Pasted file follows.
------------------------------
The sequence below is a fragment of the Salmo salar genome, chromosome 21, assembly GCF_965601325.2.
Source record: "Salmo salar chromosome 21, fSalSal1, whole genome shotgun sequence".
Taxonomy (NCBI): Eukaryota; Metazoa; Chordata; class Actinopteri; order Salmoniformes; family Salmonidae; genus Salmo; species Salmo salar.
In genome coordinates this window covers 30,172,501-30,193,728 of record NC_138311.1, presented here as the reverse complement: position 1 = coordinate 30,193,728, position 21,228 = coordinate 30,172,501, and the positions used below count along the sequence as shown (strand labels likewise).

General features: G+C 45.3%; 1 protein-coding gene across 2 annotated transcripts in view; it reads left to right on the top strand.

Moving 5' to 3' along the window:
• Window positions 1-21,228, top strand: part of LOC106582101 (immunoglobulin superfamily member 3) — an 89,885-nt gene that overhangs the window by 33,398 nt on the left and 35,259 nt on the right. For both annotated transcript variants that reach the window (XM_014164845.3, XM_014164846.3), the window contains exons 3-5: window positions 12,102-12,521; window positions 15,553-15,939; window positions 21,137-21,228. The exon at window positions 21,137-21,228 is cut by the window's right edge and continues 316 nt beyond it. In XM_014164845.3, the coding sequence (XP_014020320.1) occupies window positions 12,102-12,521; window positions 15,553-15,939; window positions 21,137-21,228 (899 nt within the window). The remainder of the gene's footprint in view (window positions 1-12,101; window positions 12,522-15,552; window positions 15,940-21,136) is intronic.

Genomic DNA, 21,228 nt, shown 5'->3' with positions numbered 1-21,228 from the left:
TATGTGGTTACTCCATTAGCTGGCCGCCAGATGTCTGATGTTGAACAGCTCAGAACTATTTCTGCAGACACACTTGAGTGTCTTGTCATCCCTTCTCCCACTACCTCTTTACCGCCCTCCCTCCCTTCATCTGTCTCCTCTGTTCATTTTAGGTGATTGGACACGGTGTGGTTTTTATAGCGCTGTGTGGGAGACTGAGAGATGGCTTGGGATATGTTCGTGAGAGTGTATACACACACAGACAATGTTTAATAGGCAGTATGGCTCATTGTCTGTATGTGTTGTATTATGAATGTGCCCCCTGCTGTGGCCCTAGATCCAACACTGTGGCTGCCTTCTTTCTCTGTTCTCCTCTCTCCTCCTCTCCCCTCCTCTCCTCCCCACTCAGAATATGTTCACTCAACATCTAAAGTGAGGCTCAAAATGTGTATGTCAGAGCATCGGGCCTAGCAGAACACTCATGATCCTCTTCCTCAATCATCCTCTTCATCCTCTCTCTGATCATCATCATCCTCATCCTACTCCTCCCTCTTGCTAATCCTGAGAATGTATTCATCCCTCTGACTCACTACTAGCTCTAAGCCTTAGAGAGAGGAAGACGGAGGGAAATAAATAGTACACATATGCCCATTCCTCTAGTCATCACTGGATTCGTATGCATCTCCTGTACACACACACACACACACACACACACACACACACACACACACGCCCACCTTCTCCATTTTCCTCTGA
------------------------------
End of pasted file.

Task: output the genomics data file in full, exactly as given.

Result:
The sequence below is a fragment of the Salmo salar genome, chromosome 21, assembly GCF_965601325.2.
Source record: "Salmo salar chromosome 21, fSalSal1, whole genome shotgun sequence".
Taxonomy (NCBI): Eukaryota; Metazoa; Chordata; class Actinopteri; order Salmoniformes; family Salmonidae; genus Salmo; species Salmo salar.
In genome coordinates this window covers 30,172,501-30,193,728 of record NC_138311.1, presented here as the reverse complement: position 1 = coordinate 30,193,728, position 21,228 = coordinate 30,172,501, and the positions used below count along the sequence as shown (strand labels likewise).

General features: G+C 45.3%; 1 protein-coding gene across 2 annotated transcripts in view; it reads left to right on the top strand.

Moving 5' to 3' along the window:
• Window positions 1-21,228, top strand: part of LOC106582101 (immunoglobulin superfamily member 3) — an 89,885-nt gene that overhangs the window by 33,398 nt on the left and 35,259 nt on the right. For both annotated transcript variants that reach the window (XM_014164845.3, XM_014164846.3), the window contains exons 3-5: window positions 12,102-12,521; window positions 15,553-15,939; window positions 21,137-21,228. The exon at window positions 21,137-21,228 is cut by the window's right edge and continues 316 nt beyond it. In XM_014164845.3, the coding sequence (XP_014020320.1) occupies window positions 12,102-12,521; window positions 15,553-15,939; window positions 21,137-21,228 (899 nt within the window). The remainder of the gene's footprint in view (window positions 1-12,101; window positions 12,522-15,552; window positions 15,940-21,136) is intronic.

Genomic DNA, 21,228 nt, shown 5'->3' with positions numbered 1-21,228 from the left:
TATGTGGTTACTCCATTAGCTGGCCGCCAGATGTCTGATGTTGAACAGCTCAGAACTATTTCTGCAGACACACTTGAGTGTCTTGTCATCCCTTCTCCCACTACCTCTTTACCGCCCTCCCTCCCTTCATCTGTCTCCTCTGTTCATTTTAGGTGATTGGACACGGTGTGGTTTTTATAGCGCTGTGTGGGAGACTGAGAGATGGCTTGGGATATGTTCGTGAGAGTGTATACACACACAGACAATGTTTAATAGGCAGTATGGCTCATTGTCTGTATGTGTTGTATTATGAATGTGCCCCCTGCTGTGGCCCTAGATCCAACACTGTGGCTGCCTTCTTTCTCTGTTCTCCTCTCTCCTCCTCTCCCCTCCTCTCCTCCCCACTCAGAATATGTTCACTCAACATCTAAAGTGAGGCTCAAAATGTGTATGTCAGAGCATCGGGCCTAGCAGAACACTCATGATCCTCTTCCTCAATCATCCTCTTCATCCTCTCTCTGATCATCATCATCCTCATCCTACTCCTCCCTCTTGCTAATCCTGAGAATGTATTCATCCCTCTGACTCACTACTAGCTCTAAGCCTTAGAGAGAGGAAGACGGAGGGAAATAAATAGTACACATATGCCCATTCCTCTAGTCATCACTGGATTCGTATGCATCTCCTGTACACACACACACACACACACACACACACACACACACACACACGCCCACCTTCTCCATTTTCCTCTGA